On August 26, 1920, women were given the right to vote in the United States with the certification of the 19th Amendment. The launch of the Women Soaring Project (WSP) this fall 2020 fortuitously coincides with the 100th anniversary of women's suffrage. It is with great honor that the WSP is able to celebrate this incredible achievement in women's history highlighting exceptional artworks with its inaugural exhibit, Women Suffragists.
The panel of jurors for this show was comprised of the WSP co-founders and advisory board members including Jane Le Skaife, Jackie Lo, Megan Seely, Leah Cluff, Jennifer Lugris, Grace Gray-Adams, Jenifer Vernon and Lesley Doig. While we received 48 submissions from artists all around the world, we voted on the top three pieces that displayed the strongest content and execution in addressing the theme of women's suffrage. We are pleased to announce these winning works are:
First place - Artist Summer Herrera, Dorothy, A Young Activist, 2020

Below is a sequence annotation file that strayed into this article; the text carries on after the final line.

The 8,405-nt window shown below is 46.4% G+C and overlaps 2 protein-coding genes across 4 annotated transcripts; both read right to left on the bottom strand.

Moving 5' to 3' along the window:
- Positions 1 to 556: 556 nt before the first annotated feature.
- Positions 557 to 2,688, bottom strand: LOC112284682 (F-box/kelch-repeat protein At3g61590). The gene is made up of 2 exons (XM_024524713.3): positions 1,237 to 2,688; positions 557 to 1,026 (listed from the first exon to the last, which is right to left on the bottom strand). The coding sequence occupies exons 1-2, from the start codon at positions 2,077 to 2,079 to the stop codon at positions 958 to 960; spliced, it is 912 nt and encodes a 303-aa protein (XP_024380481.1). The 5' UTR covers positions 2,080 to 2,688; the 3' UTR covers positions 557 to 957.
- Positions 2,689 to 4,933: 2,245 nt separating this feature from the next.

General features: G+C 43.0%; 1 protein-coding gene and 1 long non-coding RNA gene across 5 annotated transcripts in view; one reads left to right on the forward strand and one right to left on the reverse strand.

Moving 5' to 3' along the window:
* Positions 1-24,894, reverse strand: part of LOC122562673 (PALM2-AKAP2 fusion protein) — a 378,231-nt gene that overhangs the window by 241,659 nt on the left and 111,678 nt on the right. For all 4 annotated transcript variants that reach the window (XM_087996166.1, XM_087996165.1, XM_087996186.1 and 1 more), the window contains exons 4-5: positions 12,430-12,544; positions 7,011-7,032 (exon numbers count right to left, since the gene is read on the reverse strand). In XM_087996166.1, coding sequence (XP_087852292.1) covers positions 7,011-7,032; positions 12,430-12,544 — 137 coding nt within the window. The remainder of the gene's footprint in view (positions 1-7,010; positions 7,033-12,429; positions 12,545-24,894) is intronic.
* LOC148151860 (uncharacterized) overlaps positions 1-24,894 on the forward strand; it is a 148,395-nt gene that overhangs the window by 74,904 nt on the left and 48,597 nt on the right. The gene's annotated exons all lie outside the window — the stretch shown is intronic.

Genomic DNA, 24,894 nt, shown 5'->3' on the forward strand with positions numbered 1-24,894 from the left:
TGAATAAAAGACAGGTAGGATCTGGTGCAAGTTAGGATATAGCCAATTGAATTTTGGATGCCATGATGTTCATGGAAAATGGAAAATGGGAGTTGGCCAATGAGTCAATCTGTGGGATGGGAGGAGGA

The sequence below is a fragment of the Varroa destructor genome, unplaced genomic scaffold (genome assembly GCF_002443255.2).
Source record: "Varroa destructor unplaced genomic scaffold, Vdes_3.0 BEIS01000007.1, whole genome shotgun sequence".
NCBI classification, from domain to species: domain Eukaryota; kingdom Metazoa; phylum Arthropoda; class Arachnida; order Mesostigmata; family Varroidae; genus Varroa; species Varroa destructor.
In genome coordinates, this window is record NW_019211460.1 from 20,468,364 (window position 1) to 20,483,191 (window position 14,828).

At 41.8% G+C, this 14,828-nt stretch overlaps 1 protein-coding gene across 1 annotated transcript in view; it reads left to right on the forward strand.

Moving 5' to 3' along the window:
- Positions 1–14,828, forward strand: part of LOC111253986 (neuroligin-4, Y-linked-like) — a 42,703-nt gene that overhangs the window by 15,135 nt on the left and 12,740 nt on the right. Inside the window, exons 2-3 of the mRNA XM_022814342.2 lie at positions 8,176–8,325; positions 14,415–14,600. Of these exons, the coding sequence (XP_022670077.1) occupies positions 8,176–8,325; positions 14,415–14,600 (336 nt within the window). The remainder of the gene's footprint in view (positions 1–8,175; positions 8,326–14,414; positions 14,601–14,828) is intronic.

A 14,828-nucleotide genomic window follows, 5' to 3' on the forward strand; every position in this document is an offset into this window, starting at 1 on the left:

Second place - Artist Ildiko Nova, Fair Representation, 2020
Third place - Artist Angela (Azadeh) Raz, Healing, 2020
Please join us in congratulating these artists, and thank you to all those who participated. To see these works and more, please enter our virtual gallery below.
An interactive arts and culture project seeking to see, know, and appreciate women in history
Who is Gloria E. Anzaldúa?
Gloria E. Anzaldúa was a queer Chicana poet, writer, and feminist theorist. Her poems and essays explore the anger and isolation of occupying the margins of culture and collective identity. Anzaldúa has been awarded the Lambda Lesbian Small Book Press Award, a Sappho Award of Distinction, and an NEA Fiction Award, among others. She is the author of several books of poetry, non-fiction, and children’s fiction. Her book, Borderlands/La Frontera: The New Mestiza (1987) and her essay, “La Prieta,” are considered to be groundbreaking works in cultural, feminist, and queer theories. With Cherríe Moraga, Anzaldúa co-edited the landmark anthology This Bridge Called My Back: Writings by Radical Women of Color (1981).
“A woman who writes has power, and a woman with power is feared.”
Gloria E. Anzaldúa. Courtesy of The Poetry Foundation.
Source(s): Excerpts from Poetry Foundation; Goodreads